As a case study on wound protection, a group of 102 Delegat blocks were selected, comprising Chardonnay, Merlot, Sauvignon Blanc, and Pinot Noir. The blocks, located in both Marlborough and Hawke’s Bay, have had a well-documented wound protection management in place since 2006, prompted by the potential economic benefits achieved from vine longevity.
In all of these blocks, large wounds (>25 mm) were consistently hand painted with registered fungicides following pruning up until 2012. Then, from 2013, all wounds, regardless of size, were protected each year with hand-painted applications. A selected fungicide is ideally applied on the day of pruning but must be applied within 72 hours and definitely before rainfall.
According to Robert Trought, company viticulturist at Delegat, rainfall and sap flow from pruning later in the season create some challenges for application, but the effort is definitely worthwhile. “You need to look past the immediate cost and look to the long-term benefits,” he adds. “It is your asset you are protecting. If you have young vines, start from day one.”
Figure 1 shows scatter plots of the incidence of dieback infection in 2018 for all vines (top), and for the selected 102 Delegat blocks (bottom). The selected blocks were aged between 9 and 21 years in 2018, so vines under 12 years of age have had wound protection since they were planted, whereas the oldest vines have had wound protection since 10 years of age. Across all blocks, the maximum incidence of dieback infection increased with vine age (from 20% in 10-year old vines to 80% in 20-year old vines), whereas the subset of Delegat blocks under active wound management only reached a maximum of 20% incidence of dieback infection over the same range of vine ages.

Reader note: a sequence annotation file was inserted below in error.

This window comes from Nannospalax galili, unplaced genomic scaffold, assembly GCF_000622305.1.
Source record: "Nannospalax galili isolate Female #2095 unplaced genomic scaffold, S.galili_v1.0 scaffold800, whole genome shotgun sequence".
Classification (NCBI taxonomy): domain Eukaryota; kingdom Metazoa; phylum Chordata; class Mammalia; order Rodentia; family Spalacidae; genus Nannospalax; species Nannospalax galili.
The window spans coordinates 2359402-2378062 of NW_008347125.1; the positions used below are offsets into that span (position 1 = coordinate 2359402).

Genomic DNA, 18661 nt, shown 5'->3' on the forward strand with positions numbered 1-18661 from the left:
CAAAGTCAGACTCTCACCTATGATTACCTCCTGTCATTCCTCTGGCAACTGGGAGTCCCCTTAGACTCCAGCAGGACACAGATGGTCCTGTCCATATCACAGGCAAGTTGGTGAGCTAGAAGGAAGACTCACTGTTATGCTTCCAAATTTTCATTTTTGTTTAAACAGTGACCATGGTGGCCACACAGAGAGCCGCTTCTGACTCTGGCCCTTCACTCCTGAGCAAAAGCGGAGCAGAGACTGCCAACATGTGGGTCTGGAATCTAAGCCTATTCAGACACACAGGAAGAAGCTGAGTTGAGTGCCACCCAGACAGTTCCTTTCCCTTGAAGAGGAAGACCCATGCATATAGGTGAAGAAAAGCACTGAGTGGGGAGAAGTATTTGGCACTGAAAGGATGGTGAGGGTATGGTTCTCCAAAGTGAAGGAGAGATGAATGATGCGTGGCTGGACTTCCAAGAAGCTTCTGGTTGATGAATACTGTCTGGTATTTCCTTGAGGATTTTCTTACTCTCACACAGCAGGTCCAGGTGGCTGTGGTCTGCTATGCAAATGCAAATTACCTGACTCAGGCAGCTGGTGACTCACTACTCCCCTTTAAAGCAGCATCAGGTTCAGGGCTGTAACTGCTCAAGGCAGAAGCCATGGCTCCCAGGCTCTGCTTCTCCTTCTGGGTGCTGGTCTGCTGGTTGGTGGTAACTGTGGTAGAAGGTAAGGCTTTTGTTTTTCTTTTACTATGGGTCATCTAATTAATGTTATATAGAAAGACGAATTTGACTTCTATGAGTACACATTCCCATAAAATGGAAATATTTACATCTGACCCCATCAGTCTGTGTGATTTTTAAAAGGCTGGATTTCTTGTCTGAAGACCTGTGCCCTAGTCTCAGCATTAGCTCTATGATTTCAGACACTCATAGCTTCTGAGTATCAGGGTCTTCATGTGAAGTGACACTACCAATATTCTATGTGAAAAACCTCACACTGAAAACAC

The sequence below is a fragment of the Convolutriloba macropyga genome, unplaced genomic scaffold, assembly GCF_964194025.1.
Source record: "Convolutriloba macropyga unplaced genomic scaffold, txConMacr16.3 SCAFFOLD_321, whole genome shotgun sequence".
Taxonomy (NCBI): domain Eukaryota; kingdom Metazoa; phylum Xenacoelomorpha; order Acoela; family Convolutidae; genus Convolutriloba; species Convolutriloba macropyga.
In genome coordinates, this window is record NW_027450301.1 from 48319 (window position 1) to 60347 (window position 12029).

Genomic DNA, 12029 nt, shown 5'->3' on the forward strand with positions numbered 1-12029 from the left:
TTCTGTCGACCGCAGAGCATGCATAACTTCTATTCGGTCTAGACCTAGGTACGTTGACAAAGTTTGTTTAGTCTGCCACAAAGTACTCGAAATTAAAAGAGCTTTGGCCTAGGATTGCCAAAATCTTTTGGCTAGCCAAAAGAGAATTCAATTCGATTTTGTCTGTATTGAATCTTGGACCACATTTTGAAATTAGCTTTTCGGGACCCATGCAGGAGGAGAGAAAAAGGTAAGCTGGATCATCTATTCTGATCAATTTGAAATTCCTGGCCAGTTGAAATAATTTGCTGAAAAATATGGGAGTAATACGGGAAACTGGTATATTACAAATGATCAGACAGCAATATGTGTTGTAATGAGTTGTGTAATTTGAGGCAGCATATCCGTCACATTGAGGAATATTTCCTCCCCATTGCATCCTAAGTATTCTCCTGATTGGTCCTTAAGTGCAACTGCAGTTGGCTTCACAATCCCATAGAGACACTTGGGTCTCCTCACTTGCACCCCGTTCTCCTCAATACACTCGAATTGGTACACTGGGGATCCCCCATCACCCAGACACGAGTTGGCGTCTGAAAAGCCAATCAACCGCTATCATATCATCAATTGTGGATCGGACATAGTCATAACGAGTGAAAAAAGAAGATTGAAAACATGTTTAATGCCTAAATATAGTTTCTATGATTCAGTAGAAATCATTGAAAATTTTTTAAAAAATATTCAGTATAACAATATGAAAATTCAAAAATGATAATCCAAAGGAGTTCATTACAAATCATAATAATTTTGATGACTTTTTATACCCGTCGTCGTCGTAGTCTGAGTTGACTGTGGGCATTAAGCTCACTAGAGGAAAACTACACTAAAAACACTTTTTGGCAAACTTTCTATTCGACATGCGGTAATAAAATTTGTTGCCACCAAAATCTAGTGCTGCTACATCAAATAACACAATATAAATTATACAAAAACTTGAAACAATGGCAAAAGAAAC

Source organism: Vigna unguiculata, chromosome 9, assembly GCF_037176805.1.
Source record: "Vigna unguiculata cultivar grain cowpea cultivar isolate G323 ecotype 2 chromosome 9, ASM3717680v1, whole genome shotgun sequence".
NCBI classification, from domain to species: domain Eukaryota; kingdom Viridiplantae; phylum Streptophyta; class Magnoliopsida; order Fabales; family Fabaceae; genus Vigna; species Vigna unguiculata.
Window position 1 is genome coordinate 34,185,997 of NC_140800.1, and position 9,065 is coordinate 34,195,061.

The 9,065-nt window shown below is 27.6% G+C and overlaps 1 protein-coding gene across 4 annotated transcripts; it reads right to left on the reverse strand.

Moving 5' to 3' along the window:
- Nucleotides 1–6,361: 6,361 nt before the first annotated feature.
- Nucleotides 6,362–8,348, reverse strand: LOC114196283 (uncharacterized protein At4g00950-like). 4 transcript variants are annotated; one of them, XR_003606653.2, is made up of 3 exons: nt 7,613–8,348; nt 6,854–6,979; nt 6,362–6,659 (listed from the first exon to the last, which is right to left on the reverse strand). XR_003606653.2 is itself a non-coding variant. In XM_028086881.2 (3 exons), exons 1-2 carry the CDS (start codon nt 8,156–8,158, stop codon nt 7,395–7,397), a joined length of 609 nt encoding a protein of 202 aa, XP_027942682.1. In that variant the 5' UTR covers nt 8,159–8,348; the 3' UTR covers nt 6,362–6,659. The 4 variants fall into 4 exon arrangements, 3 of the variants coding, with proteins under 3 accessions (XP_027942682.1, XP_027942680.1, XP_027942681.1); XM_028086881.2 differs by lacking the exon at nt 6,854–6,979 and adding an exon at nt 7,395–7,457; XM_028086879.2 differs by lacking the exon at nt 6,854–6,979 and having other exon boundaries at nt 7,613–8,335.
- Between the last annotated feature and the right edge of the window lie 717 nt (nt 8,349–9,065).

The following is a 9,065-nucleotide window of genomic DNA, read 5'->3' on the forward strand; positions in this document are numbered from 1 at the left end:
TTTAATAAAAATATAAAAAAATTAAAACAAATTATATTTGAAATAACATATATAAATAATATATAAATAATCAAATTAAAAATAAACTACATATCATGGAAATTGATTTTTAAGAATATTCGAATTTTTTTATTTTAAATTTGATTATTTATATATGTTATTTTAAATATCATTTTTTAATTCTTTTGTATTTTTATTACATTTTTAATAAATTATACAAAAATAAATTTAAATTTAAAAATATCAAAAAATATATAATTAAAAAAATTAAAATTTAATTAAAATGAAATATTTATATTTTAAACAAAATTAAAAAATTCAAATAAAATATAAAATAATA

Figure 1. Scatter plots of the incidence of dieback in all blocks surveyed in 2018 (top) and the 102 selected Delegat blocks (bottom) with active pruning wound protection in place since 2006. Blue lines indicate the maximum dieback incidence for vines aged between 10 and 20 years of age.
“Delegat’s decision to follow best practice and commit to an extensive programme of pruning wound protection over a decade ago is paying off, reducing the negative impact of trunk disease on vineyard longevity,” says Sosnowski.
Where to from here?
In the time remaining to the GTD project, Sosnowski plans to confirm the curative and preventative properties of fungicides registered for use in New Zealand. The goal is to inform recommendations to maximise the period of wound protection from a single application.
The long-term benefits could be substantial, according to Hoskins, who points to previous economic modelling developed by Mark Sosnowski and Greg McCarthy and reported in the June/July 2017 Research Supplement of New Zealand Winegrower magazine.
“If pruning wound treatments become a routine practice in New Zealand vineyards,” he adds, “the modelling indicates there’s potential to save the industry $20 million each year.”
Figure 2: Examples of proactive management activities using a range of pruning wound paints.
This article first appeared in the April/May 2020 issue of the New Zealand Winegrower Magazine.